I am pleased that Old has finally found the uniqueness of the Puritan sermon (328), which is not expository in the Broadus?Phelps?Robinson definition. Exposure of such minute amounts of text subordinates the text to doctrine, as when Thomas Shepard preached four years on the parable of the 10 virgins. Martyn Lloyd?Jones was a Puritan-in all of the fascination that the Puritan preachers have for us-but his textual?topical sermons are hardly the model for most. I read every sermon he preached with relish, but to speak of him as leading in “a recovery of expository preaching” is just not right (946). His was textual?topical preaching, and he did it not only on Friday nights at Westminster Chapel (Romans) but also Sunday mornings (Ephesians). Such series were exceedingly rich, but should we take eight years in Ephesians? Few of us today are advised to emulate this.

3) Olds continues to use “extemporaneous” as a synonym for impromptu speech. Finney (whose belief in man’s moral ability makes him semi?Pelagian, not Arminian) was impromptu-that is, he did not prepare. Extempore form involves thorough preparation and possibly memorization of the introduction and some transitions but preaching without notes, sacrificing some precision for a sense of spontaneity. Paper is a poor conductor of heat.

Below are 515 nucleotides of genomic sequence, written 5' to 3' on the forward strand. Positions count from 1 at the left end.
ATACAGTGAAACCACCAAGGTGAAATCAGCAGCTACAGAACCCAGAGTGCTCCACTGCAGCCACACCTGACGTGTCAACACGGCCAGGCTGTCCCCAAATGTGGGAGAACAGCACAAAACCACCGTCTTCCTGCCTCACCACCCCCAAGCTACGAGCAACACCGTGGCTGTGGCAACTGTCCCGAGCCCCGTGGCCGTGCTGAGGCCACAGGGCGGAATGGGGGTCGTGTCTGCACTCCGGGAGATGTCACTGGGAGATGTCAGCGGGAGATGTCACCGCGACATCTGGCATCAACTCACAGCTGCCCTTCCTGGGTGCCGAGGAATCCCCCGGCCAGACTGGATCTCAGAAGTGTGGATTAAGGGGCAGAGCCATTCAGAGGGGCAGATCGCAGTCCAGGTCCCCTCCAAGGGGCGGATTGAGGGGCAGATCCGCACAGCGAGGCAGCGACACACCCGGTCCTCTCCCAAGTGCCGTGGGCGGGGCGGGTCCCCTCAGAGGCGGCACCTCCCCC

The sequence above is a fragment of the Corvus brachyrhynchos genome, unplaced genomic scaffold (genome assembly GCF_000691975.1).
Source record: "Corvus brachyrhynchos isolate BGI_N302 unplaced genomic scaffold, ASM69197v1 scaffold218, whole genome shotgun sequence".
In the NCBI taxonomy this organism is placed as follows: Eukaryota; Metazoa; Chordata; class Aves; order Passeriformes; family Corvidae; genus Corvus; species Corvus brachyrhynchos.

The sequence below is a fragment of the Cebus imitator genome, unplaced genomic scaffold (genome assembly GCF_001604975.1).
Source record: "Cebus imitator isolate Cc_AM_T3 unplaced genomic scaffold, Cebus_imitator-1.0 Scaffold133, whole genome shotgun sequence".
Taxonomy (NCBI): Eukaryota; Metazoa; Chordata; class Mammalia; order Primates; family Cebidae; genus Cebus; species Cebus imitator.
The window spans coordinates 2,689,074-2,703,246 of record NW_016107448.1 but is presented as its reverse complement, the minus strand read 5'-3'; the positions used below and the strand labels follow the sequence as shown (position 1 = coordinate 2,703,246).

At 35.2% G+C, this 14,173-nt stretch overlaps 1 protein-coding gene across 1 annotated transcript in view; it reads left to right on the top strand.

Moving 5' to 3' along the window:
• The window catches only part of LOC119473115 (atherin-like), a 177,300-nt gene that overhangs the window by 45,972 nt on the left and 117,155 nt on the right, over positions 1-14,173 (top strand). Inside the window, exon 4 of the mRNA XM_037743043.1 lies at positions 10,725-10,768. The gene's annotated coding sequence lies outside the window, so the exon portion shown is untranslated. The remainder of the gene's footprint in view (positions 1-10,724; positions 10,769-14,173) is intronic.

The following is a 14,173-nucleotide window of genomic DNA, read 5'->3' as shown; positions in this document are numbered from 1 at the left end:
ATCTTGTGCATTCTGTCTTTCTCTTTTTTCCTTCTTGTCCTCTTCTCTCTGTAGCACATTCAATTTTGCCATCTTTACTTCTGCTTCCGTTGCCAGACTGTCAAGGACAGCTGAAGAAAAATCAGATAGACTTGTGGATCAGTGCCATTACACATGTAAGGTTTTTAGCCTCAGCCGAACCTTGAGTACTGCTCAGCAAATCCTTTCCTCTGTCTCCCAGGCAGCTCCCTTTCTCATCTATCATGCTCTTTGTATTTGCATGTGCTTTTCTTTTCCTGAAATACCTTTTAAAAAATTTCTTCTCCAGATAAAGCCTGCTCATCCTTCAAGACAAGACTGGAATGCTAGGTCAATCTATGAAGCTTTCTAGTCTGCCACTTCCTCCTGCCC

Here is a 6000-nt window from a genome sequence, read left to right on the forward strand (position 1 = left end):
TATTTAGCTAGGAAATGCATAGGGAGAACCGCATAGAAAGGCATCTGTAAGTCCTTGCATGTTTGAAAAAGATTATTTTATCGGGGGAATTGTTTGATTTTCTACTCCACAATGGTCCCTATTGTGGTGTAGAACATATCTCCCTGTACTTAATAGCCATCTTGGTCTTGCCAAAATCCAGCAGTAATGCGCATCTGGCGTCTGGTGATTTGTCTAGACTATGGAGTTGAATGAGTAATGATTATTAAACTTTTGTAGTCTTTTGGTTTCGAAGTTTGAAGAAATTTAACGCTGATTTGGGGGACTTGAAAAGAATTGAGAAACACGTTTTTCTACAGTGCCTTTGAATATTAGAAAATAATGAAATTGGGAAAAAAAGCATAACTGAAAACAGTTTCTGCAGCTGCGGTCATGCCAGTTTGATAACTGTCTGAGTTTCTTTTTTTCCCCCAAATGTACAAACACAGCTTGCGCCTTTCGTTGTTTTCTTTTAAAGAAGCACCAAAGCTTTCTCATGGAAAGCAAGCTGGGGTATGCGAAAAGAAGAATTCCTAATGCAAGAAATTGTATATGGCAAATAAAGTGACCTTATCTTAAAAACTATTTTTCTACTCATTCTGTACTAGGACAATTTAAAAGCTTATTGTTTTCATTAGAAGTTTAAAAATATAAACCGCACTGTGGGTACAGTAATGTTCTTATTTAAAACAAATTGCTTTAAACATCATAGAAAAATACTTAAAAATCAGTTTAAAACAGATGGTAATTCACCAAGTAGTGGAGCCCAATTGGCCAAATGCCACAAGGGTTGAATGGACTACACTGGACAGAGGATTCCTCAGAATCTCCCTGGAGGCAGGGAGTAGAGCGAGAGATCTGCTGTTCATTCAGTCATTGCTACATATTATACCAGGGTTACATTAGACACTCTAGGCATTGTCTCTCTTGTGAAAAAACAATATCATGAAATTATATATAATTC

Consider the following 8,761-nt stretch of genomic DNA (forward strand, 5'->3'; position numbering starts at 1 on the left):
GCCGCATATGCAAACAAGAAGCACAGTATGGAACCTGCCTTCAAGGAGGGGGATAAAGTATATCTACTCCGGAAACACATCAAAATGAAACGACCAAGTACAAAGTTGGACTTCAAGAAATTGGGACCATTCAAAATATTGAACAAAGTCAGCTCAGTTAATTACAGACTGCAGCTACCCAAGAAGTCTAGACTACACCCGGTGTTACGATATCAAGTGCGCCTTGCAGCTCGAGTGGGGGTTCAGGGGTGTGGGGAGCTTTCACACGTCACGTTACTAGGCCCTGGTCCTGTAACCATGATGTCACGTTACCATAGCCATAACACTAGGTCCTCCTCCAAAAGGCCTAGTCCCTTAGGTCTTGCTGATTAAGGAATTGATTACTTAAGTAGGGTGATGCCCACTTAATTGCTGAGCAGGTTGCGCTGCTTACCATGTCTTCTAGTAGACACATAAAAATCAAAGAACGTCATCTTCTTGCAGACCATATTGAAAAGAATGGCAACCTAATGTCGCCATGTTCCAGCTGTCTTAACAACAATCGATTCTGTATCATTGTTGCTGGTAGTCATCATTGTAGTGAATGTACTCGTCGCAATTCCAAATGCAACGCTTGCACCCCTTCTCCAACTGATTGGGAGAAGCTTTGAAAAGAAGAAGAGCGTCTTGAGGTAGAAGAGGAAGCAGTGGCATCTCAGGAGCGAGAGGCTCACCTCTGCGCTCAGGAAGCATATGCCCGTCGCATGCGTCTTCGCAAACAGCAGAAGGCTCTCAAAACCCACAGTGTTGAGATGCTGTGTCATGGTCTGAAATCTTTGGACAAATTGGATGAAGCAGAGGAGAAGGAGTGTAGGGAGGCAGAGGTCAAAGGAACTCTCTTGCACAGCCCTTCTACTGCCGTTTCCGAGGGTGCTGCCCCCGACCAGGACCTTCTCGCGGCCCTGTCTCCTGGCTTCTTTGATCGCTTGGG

4) I regret that Olds is so hostile to the altar call and “decisional regeneration.” Although of the “old school”-hostile to revivals and the evangelism of D.L. Moody (he is not sure Moody was a biblical preacher, 504)-he has some ambivalence because of Jonathan Edwards and the Great Awakening. Hello! He likes R.W. Dale in part because “he was not centered on the conversion experience” (402) although Dale became an ardent backer of D.L. Moody. This steady hostile staccato in Old is painful.

Old likes “eastern mysticism” (226), which gives me the chills. I wish somewhere there was at least tacit recognition that holiness preachers and our Pentecostal friends are part of the Body of Christ.

5) I do miss the eschatological in this treatment. There is much apocalyptic in Scripture, and preaching itself is an eschatological event. Granted, the Reformed have not been drawn much to it (Calvin did no commentary on Revelation); but other than a few swipes at the pessimism of premillennialism (which is pessimistic only about man and his prospects but is basically optimistic because of divine interposition), the cupboard is bare. There is today too much attention to eschatology for a comprehensive treatment of preaching to avoid this.

Old’s achievement is prodigous from every standpoint. I would like to talk to him about his love?affair with Origen’s hermeneutic, his giving a pass to Karl Barth, and his addiction to higher critical views, along with some other questions.

Nevertheless, by any criterion, Old continues to give us epochal work in his amazing history of preaching. He cheers us and thrills us and saddens us and puzzles us. This book is nearly 1,000 pages long; but if you love preaching, you can hardly put it down. I will guarantee that.

Review by David Larsen